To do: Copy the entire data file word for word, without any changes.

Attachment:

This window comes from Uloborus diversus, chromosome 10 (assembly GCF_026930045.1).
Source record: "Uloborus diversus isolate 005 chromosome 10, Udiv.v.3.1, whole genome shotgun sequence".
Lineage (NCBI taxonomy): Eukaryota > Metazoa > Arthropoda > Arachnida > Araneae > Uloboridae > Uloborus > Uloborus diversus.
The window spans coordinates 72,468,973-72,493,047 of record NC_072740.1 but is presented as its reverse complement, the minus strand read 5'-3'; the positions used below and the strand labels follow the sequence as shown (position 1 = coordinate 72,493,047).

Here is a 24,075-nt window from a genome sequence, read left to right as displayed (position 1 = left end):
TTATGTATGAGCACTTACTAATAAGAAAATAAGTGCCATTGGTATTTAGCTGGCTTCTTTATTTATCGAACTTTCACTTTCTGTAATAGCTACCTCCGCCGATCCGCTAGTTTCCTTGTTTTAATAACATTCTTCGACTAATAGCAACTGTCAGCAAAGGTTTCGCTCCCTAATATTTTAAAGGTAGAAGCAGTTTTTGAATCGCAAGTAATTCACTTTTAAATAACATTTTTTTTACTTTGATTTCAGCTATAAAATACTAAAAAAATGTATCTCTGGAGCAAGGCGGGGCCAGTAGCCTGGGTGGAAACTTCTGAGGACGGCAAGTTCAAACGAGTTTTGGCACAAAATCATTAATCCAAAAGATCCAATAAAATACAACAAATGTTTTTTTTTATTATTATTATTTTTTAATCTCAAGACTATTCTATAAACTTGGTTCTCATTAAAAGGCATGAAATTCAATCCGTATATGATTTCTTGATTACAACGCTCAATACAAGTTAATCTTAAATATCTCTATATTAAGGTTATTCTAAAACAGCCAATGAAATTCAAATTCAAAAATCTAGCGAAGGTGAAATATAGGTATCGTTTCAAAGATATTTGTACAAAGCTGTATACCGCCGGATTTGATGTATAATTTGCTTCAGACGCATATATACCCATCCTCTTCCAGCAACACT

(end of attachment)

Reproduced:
This window comes from Uloborus diversus, chromosome 10 (assembly GCF_026930045.1).
Source record: "Uloborus diversus isolate 005 chromosome 10, Udiv.v.3.1, whole genome shotgun sequence".
Lineage (NCBI taxonomy): Eukaryota > Metazoa > Arthropoda > Arachnida > Araneae > Uloboridae > Uloborus > Uloborus diversus.
The window spans coordinates 72,468,973-72,493,047 of record NC_072740.1 but is presented as its reverse complement, the minus strand read 5'-3'; the positions used below and the strand labels follow the sequence as shown (position 1 = coordinate 72,493,047).

Here is a 24,075-nt window from a genome sequence, read left to right as displayed (position 1 = left end):
TTATGTATGAGCACTTACTAATAAGAAAATAAGTGCCATTGGTATTTAGCTGGCTTCTTTATTTATCGAACTTTCACTTTCTGTAATAGCTACCTCCGCCGATCCGCTAGTTTCCTTGTTTTAATAACATTCTTCGACTAATAGCAACTGTCAGCAAAGGTTTCGCTCCCTAATATTTTAAAGGTAGAAGCAGTTTTTGAATCGCAAGTAATTCACTTTTAAATAACATTTTTTTTACTTTGATTTCAGCTATAAAATACTAAAAAAATGTATCTCTGGAGCAAGGCGGGGCCAGTAGCCTGGGTGGAAACTTCTGAGGACGGCAAGTTCAAACGAGTTTTGGCACAAAATCATTAATCCAAAAGATCCAATAAAATACAACAAATGTTTTTTTTTATTATTATTATTTTTTAATCTCAAGACTATTCTATAAACTTGGTTCTCATTAAAAGGCATGAAATTCAATCCGTATATGATTTCTTGATTACAACGCTCAATACAAGTTAATCTTAAATATCTCTATATTAAGGTTATTCTAAAACAGCCAATGAAATTCAAATTCAAAAATCTAGCGAAGGTGAAATATAGGTATCGTTTCAAAGATATTTGTACAAAGCTGTATACCGCCGGATTTGATGTATAATTTGCTTCAGACGCATATATACCCATCCTCTTCCAGCAACACT